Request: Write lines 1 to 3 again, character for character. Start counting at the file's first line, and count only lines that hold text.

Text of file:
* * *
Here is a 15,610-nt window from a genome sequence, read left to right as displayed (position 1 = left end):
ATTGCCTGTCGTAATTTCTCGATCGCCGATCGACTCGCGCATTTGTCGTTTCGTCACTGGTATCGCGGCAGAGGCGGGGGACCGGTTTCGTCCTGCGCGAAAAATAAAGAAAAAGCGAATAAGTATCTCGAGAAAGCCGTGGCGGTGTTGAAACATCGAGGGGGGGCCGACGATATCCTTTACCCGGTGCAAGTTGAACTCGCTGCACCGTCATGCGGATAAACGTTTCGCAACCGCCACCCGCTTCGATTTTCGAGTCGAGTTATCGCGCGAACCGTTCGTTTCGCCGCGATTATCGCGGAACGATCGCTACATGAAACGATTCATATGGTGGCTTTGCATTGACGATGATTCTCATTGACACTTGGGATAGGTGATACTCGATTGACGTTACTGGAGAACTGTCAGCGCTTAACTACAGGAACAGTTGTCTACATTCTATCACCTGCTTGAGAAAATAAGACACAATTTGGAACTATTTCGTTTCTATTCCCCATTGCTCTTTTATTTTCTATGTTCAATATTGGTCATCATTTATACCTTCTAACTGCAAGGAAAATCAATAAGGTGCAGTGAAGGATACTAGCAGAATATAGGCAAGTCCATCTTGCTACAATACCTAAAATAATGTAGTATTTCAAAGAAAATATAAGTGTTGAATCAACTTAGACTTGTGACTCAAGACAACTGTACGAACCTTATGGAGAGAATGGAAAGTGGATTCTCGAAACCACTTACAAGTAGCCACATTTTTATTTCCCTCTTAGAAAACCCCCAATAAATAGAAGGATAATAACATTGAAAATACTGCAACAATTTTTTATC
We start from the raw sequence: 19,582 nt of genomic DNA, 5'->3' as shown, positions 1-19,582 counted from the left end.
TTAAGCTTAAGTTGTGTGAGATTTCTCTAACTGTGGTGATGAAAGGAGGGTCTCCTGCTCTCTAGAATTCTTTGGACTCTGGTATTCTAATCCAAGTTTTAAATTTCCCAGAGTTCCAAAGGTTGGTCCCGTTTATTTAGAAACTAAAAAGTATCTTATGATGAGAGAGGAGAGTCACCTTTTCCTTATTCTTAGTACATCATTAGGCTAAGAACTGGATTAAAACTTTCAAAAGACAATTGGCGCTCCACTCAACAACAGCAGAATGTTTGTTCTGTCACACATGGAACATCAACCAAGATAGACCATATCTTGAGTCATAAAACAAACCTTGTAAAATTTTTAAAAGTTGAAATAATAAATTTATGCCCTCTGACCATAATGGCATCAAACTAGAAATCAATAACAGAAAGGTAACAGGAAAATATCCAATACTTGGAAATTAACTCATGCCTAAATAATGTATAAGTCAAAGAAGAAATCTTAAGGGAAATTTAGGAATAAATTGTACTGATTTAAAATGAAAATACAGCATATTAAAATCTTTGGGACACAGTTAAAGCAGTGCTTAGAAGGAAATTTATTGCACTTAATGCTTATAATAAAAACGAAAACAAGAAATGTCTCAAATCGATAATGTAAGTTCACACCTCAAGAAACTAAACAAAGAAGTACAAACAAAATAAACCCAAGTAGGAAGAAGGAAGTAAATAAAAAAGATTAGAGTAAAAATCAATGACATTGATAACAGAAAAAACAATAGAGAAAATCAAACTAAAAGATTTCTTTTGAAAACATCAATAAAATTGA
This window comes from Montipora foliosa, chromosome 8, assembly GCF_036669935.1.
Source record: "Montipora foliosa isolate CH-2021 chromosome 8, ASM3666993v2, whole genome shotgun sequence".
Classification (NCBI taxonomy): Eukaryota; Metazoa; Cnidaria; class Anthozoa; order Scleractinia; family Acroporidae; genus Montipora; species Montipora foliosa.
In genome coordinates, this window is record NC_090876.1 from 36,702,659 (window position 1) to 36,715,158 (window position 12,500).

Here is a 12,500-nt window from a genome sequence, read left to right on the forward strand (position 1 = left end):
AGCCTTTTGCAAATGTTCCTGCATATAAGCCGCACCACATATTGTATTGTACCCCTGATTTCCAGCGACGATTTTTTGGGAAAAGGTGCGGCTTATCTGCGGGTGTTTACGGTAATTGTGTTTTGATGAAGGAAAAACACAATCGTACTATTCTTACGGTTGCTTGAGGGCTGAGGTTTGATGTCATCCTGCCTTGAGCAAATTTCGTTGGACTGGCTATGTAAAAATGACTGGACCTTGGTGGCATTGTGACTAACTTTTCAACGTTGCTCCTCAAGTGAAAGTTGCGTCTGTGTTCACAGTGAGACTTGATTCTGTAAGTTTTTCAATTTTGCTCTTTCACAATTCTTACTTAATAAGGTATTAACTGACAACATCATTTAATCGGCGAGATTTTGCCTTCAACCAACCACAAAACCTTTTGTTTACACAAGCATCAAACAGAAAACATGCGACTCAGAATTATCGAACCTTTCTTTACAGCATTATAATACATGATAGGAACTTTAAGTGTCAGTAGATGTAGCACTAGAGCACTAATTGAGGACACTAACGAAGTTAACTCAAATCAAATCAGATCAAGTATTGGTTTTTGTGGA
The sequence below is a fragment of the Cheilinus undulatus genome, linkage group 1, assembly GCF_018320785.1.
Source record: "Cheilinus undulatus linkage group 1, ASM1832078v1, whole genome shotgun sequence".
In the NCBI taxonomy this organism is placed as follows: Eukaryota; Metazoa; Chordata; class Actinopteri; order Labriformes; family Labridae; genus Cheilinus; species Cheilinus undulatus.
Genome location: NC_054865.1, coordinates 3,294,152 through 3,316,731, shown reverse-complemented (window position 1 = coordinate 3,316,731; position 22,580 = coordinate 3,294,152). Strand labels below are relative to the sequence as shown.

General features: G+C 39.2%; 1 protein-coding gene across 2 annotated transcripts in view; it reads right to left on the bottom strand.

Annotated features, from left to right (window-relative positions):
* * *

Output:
Here is a 15,610-nt window from a genome sequence, read left to right as displayed (position 1 = left end):
ATTGCCTGTCGTAATTTCTCGATCGCCGATCGACTCGCGCATTTGTCGTTTCGTCACTGGTATCGCGGCAGAGGCGGGGGACCGGTTTCGTCCTGCGCGAAAAATAAAGAAAAAGCGAATAAGTATCTCGAGAAAGCCGTGGCGGTGTTGAAACATCGAGGGGGGGCCGACGATATCCTTTACCCGGTGCAAGTTGAACTCGCTGCACCGTCATGCGGATAAACGTTTCGCAACCGCCACCCGCTTCGATTTTCGAGTCGAGTTATCGCGCGAACCGTTCGTTTCGCCGCGATTATCGCGGAACGATCGCTACATGAAACGATTCATATGGTGGCTTTGCATTGACGATGATTCTCATTGACACTTGGGATAGGTGATACTCGATTGACGTTACTGGAGAACTGTCAGCGCTTAACTACAGGAACAGTTGTCTACATTCTATCACCTGCTTGAGAAAATAAGACACAATTTGGAACTATTTCGTTTCTATTCCCCATTGCTCTTTTATTTTCTATGTTCAATATTGGTCATCATTTATACCTTCTAACTGCAAGGAAAATCAATAAGGTGCAGTGAAGGATACTAGCAGAATATAGGCAAGTCCATCTTGCTACAATACCTAAAATAATGTAGTATTTCAAAGAAAATATAAGTGTTGAATCAACTTAGACTTGTGACTCAAGACAACTGTACGAACCTTATGGAGAGAATGGAAAGTGGATTCTCGAAACCACTTACAAGTAGCCACATTTTTATTTCCCTCTTAGAAAACCCCCAATAAATAGAAGGATAATAACATTGAAAATACTGCAACAATTTTTTATC
We start from the raw sequence: 19,582 nt of genomic DNA, 5'->3' as shown, positions 1-19,582 counted from the left end.